But one common theme that I’ve encountered in now hundreds of conversations with L&D professionals is that, in spite of finding it quite easy to specifically define what their job consists of and how to execute their tasks, they find it hard or sometimes impossible to explain why the workload is overwhelming or why tasks don’t end up getting done on time or at the level of quality they would love them to be – of course, barring the situation when the team is understaffed. And when I ask what the most common time traps tend to be, the answer focuses more often than not around menial, repetitive tasks, not being able to get to the right kind of data in time to make the right decisions, and just low-value busywork that is hard to put into words or measure precisely.
An awesome revelation came to us when we interviewed the Global L&D Manager of the Services Division in a large bank. Her scope of work extended to a couple of thousand employees and accounted for about 10% of the bank’s total workforce and she had a team of 3 people supporting her. When we met, she was just about to outsource the kind of work that I am referring to above to either their HR admin provider or to an intern/junior role. She had specifically built a business case, categorizing and time tracking the type of work she did every day by splitting it into value adds – tasks strictly related to getting employees closer to good quality, useful L&D content – and time traps – copy/pasting data, extracting the same type of report repeatedly, sending the same reminder to managers every couple of days, formatting tables, sending calendar invites, booking resources, etc. It was an absolute goldmine! She was sketching out her process on a piece of paper lying between us on the table, in the conference room, explaining her method and, in the end, told us her very saddening, but not at all surprising conclusion. After painstakingly tracking her effort over a longer period of time, she realized that she spent at least 3 months out of her entire year in time traps. Then, as she raised her head from drawing on the paper, she let out a very frustrated sigh and said “but I swear it feels more like 6 months, I just can’t figure out how else to measure it and prove my point further”.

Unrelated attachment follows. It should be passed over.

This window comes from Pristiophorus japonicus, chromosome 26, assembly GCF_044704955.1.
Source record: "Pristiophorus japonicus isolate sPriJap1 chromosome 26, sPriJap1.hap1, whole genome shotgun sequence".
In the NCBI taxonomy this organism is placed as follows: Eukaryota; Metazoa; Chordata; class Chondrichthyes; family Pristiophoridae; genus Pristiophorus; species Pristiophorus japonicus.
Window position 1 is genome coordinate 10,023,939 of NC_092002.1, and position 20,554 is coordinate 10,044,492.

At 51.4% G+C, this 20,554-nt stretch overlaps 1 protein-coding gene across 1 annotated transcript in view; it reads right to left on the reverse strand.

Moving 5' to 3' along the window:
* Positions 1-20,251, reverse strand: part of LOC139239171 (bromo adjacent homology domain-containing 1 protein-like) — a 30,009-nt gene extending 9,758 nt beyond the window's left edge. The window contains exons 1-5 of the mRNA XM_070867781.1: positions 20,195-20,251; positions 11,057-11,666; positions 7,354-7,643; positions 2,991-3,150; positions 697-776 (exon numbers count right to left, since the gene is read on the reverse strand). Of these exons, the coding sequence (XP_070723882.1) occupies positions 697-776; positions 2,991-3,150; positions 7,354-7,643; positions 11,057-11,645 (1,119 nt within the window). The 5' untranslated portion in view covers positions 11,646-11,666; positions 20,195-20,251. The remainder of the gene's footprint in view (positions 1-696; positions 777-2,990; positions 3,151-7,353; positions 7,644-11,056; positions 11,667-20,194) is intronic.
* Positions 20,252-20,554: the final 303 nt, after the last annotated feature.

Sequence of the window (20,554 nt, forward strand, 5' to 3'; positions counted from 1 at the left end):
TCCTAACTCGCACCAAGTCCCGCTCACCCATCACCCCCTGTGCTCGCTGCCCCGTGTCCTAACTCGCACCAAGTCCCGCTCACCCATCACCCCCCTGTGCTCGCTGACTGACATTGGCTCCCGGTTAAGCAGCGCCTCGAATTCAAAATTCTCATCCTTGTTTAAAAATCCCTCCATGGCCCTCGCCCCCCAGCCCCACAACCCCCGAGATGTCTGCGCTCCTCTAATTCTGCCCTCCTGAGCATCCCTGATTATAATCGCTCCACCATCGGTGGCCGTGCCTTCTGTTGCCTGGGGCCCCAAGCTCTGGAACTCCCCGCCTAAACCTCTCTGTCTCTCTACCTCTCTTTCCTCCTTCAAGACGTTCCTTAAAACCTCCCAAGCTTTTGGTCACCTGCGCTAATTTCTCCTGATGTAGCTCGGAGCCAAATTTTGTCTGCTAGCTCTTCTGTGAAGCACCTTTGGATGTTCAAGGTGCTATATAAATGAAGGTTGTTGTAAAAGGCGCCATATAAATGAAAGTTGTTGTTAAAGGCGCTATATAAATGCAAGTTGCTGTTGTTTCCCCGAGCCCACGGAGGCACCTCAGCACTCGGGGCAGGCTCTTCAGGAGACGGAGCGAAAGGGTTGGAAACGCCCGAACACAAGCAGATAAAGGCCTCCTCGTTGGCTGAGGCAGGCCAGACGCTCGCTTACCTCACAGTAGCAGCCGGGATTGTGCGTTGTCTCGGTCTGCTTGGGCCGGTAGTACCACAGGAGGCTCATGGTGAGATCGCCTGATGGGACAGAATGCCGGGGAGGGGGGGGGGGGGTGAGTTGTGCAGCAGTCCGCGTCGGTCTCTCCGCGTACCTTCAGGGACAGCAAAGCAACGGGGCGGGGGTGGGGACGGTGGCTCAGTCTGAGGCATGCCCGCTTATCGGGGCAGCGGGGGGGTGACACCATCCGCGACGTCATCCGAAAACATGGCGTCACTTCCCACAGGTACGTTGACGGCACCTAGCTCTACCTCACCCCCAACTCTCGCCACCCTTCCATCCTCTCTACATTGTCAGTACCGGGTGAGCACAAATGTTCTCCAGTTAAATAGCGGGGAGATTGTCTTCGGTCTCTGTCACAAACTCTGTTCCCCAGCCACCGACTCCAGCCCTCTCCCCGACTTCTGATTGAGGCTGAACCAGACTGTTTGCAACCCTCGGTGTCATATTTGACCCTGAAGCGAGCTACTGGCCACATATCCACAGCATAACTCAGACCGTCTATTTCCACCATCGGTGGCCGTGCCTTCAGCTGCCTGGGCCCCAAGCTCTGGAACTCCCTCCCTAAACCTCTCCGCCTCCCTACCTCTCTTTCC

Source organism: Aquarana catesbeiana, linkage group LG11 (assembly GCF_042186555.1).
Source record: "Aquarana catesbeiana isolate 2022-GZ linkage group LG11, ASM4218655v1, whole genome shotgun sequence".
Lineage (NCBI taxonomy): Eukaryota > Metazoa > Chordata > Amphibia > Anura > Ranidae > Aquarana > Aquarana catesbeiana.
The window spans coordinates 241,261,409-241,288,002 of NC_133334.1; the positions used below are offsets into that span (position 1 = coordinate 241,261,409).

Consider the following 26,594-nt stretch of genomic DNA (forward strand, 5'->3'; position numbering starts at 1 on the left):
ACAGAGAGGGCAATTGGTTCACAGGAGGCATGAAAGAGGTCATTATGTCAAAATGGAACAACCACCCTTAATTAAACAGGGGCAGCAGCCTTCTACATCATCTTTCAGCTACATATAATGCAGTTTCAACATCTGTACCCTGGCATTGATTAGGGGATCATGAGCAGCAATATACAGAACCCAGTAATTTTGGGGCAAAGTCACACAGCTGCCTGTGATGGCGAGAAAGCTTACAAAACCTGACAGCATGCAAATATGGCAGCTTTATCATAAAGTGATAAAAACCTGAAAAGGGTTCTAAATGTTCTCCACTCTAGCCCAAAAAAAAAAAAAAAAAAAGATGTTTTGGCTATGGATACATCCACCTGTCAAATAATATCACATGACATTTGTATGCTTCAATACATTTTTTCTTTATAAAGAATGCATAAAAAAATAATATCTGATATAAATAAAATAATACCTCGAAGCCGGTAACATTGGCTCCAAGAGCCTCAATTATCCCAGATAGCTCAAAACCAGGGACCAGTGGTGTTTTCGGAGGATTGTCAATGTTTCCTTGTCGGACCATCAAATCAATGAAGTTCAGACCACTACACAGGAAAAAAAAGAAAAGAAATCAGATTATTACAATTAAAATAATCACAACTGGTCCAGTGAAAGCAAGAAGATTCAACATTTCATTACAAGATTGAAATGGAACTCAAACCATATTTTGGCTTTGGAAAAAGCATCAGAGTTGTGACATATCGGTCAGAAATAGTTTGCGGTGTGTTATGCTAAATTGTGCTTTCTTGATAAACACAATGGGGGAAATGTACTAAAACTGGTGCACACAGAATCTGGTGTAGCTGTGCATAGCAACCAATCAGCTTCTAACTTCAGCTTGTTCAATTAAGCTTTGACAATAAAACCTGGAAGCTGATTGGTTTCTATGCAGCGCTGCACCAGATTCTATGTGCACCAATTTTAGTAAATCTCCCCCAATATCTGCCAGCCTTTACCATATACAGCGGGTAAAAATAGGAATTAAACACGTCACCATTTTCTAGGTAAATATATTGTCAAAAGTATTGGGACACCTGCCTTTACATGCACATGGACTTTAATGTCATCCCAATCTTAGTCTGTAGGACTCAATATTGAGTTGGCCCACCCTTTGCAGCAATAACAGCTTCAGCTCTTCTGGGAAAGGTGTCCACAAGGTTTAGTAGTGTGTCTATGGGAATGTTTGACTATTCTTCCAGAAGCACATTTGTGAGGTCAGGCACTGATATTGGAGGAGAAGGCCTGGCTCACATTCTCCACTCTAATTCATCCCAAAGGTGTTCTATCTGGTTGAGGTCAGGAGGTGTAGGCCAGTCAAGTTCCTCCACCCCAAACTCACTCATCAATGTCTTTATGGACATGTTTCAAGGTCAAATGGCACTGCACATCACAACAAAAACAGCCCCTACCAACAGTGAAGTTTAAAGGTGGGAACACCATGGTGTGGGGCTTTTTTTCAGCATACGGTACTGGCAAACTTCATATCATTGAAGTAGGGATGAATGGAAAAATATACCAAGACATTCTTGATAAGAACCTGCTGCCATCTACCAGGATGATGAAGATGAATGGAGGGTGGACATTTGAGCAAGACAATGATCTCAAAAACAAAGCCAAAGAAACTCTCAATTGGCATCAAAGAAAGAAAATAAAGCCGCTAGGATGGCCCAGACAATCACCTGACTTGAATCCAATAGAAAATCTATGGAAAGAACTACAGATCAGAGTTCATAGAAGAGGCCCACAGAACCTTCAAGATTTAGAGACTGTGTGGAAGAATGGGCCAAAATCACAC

One very likely answer to that dilemma is the sneaky and very wasteful context switching time cost that has become the attention of psychologists in more recent years: you’re completely blind to it, but it’s still time that passes without you actually making progress in your work. Going back to learning & development automation and its relevance in this particular example, it becomes quite obvious that there are very important, measurable benefits to leaving the repetitive work in the “hands” of a supporting tool – whether it’s just being able to stay on top of things and to stop falling behind on your current work, or saving precious time that’s currently being wasted in low-value tasks, in order to focus on more creative, enriching L&D activities. Or rather, to frame it a bit differently, it’s not that certain tasks are less important than others. After all, all of the work needs to be done, in order to consider the scope of your L&D work completely addressed. But some of these activities can take as little as 30 seconds to complete, could very well be done by a machine, but generate that context switching time cost which can sometimes be as high as 20-25 minutes for every single switch.
There is, of course, one potential showstopper that could prevent learning & development automation from being successfully adopted: inconsistent signals coming from the various sources and stakeholders L&D interacts with. Essentially, every time a piece of crucial data is missing or is delayed during communication, it creates an exception to the very business process you want to automate, which can make the adoption of technology hard or impossible.